Matt has a Mohito.

While we wait for them to arrive I rob another bottle of beer from

the cabinet and a steward comes forward to remove the bottle top,

without challenging me. Not being a resident or a club member, I

cannot buy any drinks. We wait at the table for Tina to arrive and

Matt continues his story. The night time view from the Harbour

Grand looks across HK , the harbour and the towers of Kowloon.

Lit up, and from the 41st floor the harbourside freeway snakes

along the water front teeming with motors and buses. It's almost

dizzying. This is definitely the way to travel.

Tina arrives dressed for her performance at the Peninsula hotel

tonight. She has had a sore throat at home but is ready to sing

tonight.We raid the side table for more samosas and finger food.

Then it's time to head down to street level to Fortress Hill subway

station, and onto Kowloon Tsui Sha Tsim.

Like all world cities the crowds are teeming at 7pm and we crush

on to the carriage talking excitedly. As I am not team navigator, I



don't pay attention to the street names and corners, as we sprint

across the traffic.

We arrive at the Peninsula hotel, and take a side door, down a long

corridor to the basement bar, where the show is being held. At

$120 HK a beer, about £11, it's going to be an expensive night. We

take a table in the corner and continue to catch up. Matt and

Tinas' friends arrive and I meet Andy and Felix. The show starts

and the Compere introduces the first act. There is some stiff

competition form the other singers but I am optimistic. The 2nd

guy delivers Billie Jean, when he should have done Bat out of Hell,

a-la-Meatloaf, judging by his appearance. Tina sings' What's going

on' and 'Change the world' by Eric, songs we have done many

times at home in Bristol. The mic level is a little low in front of the

house band but Tina delivers a great performance. The winners of

each group are determined by the clapometer, so we all chant

TINA! TINA! TINA! which catches on like a Mexican wave.

The night carries on into a disco. By now we are all very well oiled

on beer, mohitos, and Matt buys Champagne to celebrate the

occasion.





As Tina's friends head off, Matt

decides we must see the

penthouse bar of The Peninsula.

Another stunning top floor

cityscape and several more

rounds of eye wateringly

expensive cocktails. Matt insists,

needlessly, that I must inspect the

loos which turn out to be granite

urinals with another stunning

view of Kowloon . It was the

most stunning leak I ever had,

although my vision was playing

tricks with me.We taxi back to

HK under the tunnel and I am

dropped off outside my hotel.

I have not eaten all night apart

from the very nice samosas, I

cross the road to the brightly lit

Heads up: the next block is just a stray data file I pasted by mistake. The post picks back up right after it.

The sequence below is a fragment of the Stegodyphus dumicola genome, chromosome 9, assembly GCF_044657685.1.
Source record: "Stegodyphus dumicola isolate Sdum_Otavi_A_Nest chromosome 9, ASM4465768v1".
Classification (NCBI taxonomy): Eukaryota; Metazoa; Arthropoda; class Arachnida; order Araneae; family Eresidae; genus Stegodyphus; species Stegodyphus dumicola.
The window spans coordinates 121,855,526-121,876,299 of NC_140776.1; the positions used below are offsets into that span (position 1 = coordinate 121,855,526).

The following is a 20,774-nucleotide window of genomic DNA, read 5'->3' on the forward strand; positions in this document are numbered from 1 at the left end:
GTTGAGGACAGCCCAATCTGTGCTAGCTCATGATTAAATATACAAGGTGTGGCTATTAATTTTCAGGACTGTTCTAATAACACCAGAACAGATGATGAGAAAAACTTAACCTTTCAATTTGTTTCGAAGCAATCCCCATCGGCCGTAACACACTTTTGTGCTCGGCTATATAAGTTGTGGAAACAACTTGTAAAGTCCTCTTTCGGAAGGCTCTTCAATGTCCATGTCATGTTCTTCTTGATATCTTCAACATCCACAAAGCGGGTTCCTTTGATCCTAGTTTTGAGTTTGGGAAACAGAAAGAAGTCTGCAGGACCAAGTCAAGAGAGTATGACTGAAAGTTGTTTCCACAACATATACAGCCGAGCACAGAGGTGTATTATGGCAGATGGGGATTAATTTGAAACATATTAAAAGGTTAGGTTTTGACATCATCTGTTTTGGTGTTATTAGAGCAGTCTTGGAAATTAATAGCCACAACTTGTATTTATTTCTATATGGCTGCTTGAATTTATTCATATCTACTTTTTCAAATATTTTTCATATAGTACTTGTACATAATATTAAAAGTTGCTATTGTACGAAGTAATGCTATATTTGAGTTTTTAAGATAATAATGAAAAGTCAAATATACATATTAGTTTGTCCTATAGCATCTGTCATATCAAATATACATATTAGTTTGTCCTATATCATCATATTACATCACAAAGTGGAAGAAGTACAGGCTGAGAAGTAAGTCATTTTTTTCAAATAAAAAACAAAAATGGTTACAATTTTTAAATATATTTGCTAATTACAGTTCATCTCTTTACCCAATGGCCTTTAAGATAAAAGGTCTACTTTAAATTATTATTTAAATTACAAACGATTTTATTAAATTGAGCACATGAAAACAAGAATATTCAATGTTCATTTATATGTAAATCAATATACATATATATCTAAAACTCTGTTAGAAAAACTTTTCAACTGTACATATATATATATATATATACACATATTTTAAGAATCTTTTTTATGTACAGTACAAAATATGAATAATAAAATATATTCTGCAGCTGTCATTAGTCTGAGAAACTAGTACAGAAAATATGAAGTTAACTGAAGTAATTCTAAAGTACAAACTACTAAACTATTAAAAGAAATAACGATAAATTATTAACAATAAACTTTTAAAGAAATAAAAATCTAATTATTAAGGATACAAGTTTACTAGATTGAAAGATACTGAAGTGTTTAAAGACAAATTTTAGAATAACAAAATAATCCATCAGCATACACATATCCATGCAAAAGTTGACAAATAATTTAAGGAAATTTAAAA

Yeung Cheu restaurant which is

still catering at 2:30 pm. I eat

something with rice before the

owner shoos me away so he can

close up.


Hong Kong Bus Ride


The alarm wakes me at 9. I

forgot to switch it off. My

head throbs as I lift it from the

pillow too fast. My legs ache

from my mountain descent

yesterday and my hangover

trumpets the climax of the

1812 finale with canons inside

my skull. I sleep on till 2 then

fall out of bed, shower, dress

in slow motion and walk to

Hennessy to catch the big bus

for my city tour.I wait at a

tube station in a trance,

staring at a giant billboard for

the The Long Academy

International Learning Centre

on Hennessey Road. The day

is a blur of people from all

walks of life, students,

tourists, Chinese travellers.

The China Travel Agency

offers buses to mainland




China and my eyes scan the

Kaleidoscope of Chinese

models, bottles and buses on

billboards and sign boards.

The Bus comes and I board,

buy my ticket and climb

upstairs onto the open deck.

Today it is overcast and cold.

On the open bus the winds are

f r e e z i n g . I a c c e p t t h e

inevitable and put on my

sweater, first time this trip.

We s e t o f f w e s t a l o n g

Hennessy Road and follow the

standard route along Queens

road, past Man Mo temple,

Hollywood , the IFC - the

tallest phallic symbol in the

world (from the top of which

leapt both Batman and Lara

croft in separate movies), past


the Pier Conference Centre

and the Cenotaph. We drive

along Lung Wui Road past the

old British Army barracks now

home to the the PLA . It is

popularly known as 'the

(upside-down) Gin bottle due

to its shape, which is

supposedly designed to make

it difficult to climb or attack.I

was in no mood to assault the

People's Liberation Army

today and, anyway, its getting

cold and darker and I am glad

to complete the tour. I spot my

stop and go downstairs but

the driver will not let me off

until we stop at the designated

tour stop. Bugger, the bus

tears off in the opposite

direction. Finally, I alight and

fight my way through the

teeming crowds back to my

hotel. My head still hurts.


Dim Sum and Felix's birthday


Tina has invited me to join them for lunch with Jill, one of her

friends from her Hong Kong days. I take the tube to the Harbour

Grand and find their room. Matt recounts his return trip to the

hotel from the previous evening. The hotel staff were polite,

patient and understanding. But he won't be staying there again.

The morning is fresh and bright and the views from Matt and

Tina's room are fabulous. We take the tube to a Dim Sum

restaurant at City Hall. We walk up to the first floor and enter the